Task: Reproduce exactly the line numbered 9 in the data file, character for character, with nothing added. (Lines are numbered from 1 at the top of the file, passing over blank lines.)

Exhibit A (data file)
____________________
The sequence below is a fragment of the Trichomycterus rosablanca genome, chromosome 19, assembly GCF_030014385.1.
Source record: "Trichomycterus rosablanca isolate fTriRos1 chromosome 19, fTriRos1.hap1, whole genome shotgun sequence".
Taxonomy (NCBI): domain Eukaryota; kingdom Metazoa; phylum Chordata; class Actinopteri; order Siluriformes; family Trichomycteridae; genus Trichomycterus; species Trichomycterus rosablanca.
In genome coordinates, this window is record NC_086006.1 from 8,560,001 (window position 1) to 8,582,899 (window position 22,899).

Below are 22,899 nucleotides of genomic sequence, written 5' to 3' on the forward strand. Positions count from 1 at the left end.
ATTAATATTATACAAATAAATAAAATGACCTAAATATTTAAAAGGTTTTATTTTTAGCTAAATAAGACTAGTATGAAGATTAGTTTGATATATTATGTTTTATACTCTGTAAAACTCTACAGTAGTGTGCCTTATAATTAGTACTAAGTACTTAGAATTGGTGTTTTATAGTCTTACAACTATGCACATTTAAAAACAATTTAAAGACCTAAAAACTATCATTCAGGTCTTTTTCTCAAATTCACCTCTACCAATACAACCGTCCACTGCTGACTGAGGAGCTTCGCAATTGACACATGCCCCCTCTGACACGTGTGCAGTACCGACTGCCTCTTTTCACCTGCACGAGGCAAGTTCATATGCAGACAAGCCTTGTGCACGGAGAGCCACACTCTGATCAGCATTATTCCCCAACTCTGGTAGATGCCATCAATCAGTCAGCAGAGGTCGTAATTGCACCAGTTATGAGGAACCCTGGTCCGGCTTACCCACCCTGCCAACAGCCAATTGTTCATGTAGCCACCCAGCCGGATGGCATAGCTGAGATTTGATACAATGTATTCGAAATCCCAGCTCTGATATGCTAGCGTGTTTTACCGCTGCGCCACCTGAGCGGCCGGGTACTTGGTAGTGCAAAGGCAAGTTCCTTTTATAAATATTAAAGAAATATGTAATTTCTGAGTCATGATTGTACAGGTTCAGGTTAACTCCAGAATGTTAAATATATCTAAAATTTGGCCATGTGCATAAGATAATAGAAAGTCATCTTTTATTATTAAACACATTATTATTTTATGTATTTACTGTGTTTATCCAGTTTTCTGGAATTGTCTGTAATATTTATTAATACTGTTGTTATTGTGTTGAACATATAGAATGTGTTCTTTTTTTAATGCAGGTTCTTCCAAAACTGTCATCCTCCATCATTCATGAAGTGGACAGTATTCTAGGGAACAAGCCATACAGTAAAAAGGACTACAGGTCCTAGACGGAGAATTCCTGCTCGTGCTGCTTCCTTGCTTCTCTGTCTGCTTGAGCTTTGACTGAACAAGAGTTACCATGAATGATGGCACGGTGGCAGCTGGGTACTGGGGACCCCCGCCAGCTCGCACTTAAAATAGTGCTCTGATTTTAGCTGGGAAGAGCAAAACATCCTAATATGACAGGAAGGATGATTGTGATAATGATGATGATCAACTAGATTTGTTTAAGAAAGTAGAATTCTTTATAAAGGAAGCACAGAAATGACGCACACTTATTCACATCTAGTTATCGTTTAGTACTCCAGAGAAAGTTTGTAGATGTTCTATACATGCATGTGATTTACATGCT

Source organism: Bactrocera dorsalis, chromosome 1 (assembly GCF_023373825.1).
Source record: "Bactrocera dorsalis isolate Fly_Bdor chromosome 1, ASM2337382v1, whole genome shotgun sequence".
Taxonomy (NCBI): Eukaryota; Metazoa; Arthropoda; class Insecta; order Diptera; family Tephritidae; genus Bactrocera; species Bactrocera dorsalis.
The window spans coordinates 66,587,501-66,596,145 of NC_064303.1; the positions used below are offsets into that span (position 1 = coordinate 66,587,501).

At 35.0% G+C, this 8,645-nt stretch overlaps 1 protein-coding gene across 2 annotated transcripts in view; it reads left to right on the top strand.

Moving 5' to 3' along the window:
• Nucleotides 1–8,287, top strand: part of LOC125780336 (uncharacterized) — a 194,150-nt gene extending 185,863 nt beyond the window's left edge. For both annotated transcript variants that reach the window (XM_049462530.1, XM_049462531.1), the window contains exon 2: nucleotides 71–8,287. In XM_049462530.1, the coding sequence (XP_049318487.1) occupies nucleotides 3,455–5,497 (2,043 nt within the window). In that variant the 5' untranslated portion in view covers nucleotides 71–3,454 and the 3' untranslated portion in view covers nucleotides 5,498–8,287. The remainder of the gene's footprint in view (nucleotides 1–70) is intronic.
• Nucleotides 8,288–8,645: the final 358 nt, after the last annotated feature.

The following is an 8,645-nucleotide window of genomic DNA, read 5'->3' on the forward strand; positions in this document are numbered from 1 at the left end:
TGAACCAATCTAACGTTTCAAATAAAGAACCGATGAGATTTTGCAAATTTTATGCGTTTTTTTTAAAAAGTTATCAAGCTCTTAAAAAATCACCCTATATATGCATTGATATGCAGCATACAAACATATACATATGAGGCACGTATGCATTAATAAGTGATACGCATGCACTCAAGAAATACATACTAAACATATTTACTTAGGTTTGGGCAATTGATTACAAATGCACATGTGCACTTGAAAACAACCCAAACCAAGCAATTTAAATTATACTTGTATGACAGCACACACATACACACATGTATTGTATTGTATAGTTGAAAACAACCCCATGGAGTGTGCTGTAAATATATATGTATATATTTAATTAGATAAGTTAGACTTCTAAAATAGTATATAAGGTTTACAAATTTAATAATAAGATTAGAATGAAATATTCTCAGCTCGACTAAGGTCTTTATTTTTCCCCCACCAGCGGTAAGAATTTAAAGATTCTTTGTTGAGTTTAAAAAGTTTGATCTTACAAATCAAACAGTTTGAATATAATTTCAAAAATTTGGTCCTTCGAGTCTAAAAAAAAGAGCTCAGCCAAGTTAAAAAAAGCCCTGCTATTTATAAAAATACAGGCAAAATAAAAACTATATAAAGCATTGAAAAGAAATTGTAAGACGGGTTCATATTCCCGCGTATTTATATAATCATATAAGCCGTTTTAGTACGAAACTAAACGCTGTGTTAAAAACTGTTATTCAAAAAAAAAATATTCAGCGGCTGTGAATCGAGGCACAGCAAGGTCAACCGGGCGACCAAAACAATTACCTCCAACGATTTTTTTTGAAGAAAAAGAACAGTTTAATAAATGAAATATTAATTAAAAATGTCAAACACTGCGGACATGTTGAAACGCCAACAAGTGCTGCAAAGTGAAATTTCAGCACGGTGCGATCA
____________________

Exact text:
Taxonomy (NCBI): Eukaryota; Metazoa; Arthropoda; class Insecta; order Diptera; family Tephritidae; genus Bactrocera; species Bactrocera dorsalis.